David Williams won $3.5 million finishing second in WSOP – Judi Online24jam
“Growing up, I felt more sorry for my mom than anything,” Williams says of not having a father around. “She had to do everything for us financially. But my grandparents and my mom did a good job with me. It shapes you, and you figure out who you are. He was never really in my life, so I don’t identify with my Persian background much. I consider myself black because I was raised black, so I’m black. But, you Judi Online24jam know, if my background appeals to people because of my mix, that’s cool. I just don’t want to be called ‘the Tiger Woods of poker’ or some stupid shit like that. They already call Phil Ivey that, and it’s terrible. But it is cool to be out there doing this, because you don’t see many black guys playing poker.”
He stops for a second, and a goofy grin–the one Brittany says she sees all the time, the one she says David saves for when he’s most comfortable–spreads wide. “Maybe I’ll have to make up a nickname to really get things going. What do you think? Something cheesy. Like Dynamite Dave.”
It was a long WSOP for Double D. He had to get awfully lucky a few times, but that’s a prerequisite for anyone who gets close to Judi Online24jam winning the coveted bracelet. (Along with an incredible sum of money, the WSOP champion gets his picture on a wall with the past winners and a gold bracelet.)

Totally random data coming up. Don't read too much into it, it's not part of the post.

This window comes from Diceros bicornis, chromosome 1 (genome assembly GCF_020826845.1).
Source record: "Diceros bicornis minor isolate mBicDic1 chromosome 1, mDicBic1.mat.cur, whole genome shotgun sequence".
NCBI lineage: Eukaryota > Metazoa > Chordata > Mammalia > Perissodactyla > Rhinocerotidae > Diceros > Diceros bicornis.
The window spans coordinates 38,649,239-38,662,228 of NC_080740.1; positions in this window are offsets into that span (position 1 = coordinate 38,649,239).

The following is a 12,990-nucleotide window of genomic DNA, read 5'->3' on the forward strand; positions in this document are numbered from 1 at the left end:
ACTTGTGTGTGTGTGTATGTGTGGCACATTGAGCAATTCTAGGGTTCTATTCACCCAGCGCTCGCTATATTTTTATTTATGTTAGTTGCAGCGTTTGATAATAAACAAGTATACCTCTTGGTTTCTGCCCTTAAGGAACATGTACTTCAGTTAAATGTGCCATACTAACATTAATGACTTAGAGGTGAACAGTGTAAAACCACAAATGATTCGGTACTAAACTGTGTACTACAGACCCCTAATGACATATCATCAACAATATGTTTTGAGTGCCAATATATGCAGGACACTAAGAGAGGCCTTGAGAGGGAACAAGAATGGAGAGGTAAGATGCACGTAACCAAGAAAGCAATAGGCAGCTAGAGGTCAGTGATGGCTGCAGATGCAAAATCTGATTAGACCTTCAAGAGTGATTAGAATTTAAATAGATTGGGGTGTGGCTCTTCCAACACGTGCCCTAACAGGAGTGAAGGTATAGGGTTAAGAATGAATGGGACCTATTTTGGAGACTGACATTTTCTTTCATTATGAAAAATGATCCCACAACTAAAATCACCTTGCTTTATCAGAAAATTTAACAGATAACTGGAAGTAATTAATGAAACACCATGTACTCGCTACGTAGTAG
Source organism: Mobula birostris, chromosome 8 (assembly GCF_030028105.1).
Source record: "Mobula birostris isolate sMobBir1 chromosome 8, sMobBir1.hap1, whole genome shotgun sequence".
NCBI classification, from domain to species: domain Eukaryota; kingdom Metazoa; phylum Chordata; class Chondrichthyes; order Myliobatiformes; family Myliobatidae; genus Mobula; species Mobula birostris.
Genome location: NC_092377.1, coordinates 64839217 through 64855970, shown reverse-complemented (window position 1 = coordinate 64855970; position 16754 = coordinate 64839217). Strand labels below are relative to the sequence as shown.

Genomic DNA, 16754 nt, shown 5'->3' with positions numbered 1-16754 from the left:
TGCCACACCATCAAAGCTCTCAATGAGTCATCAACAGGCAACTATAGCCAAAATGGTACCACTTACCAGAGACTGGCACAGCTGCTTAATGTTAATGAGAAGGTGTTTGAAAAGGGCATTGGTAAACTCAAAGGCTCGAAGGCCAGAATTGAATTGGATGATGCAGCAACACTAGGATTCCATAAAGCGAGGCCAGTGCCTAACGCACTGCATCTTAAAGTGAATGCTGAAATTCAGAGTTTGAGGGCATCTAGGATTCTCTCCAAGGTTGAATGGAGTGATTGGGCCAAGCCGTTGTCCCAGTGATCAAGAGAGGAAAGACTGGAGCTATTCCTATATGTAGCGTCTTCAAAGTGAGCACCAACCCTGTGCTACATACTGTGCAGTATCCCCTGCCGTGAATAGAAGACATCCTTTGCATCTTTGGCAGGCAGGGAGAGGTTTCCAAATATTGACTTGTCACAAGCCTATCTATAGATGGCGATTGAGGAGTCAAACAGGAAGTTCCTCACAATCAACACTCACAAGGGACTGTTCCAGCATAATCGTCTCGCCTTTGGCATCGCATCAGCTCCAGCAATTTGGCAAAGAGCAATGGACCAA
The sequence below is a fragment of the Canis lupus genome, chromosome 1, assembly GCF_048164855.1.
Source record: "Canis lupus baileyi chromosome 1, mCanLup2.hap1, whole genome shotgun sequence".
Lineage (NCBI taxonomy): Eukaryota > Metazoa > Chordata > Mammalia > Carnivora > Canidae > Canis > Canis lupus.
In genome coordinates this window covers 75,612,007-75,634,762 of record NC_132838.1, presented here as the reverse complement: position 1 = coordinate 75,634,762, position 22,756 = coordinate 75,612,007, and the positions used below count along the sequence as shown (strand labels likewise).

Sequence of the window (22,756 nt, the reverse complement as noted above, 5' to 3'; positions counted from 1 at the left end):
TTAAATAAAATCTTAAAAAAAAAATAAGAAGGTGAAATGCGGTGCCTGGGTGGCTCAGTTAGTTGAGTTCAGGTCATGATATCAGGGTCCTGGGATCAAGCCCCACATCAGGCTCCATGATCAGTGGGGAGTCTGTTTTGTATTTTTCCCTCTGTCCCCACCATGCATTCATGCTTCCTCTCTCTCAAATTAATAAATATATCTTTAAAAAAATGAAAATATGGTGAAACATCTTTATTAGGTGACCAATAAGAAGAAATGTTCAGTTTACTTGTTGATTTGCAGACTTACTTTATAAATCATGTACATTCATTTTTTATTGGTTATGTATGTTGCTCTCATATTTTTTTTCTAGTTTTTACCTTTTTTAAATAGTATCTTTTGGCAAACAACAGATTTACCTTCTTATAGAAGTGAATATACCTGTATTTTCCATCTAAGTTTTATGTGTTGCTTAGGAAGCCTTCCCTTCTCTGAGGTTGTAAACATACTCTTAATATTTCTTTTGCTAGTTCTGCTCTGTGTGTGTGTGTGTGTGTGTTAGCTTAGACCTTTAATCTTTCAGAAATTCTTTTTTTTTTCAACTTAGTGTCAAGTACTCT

The night before the final table, he was extra stressed and decided to take a soak in the hot tub back at Camp Bob. That’s what he and Boeken called the place where they stayed. A buddy of theirs from Magic has a rich dad with a nice home who offered to put them up. Then, calling it a “nice home” is like calling Ronald Reagan’s funeral “a quiet little service.” A large mansion serves as the main house, and there are several other dwellings surrounding it for guest use. Palm trees grow all around the property, and there are big pools (that’s plural) and a private movie theater spread out over the 8.47-acre compound. It’s Judi Online24jam so plush that the MGM Grand runs a picture of it in its hotel magazine along with a blurb that reads something along the lines of “holy Christ, dawg, you gotta check this spot out.”
“It’s like a private Disneyland,” Boeken explains.
It was a good place for Williams to get his mind right. The day of the final table, he was a little more relaxed, and it didn’t hurt that things worked out almost from the beginning. Before he knew it, he and Raymer were the only players left. For the first seven or eight minutes they never saw a flop–one would bet, and the other would fold.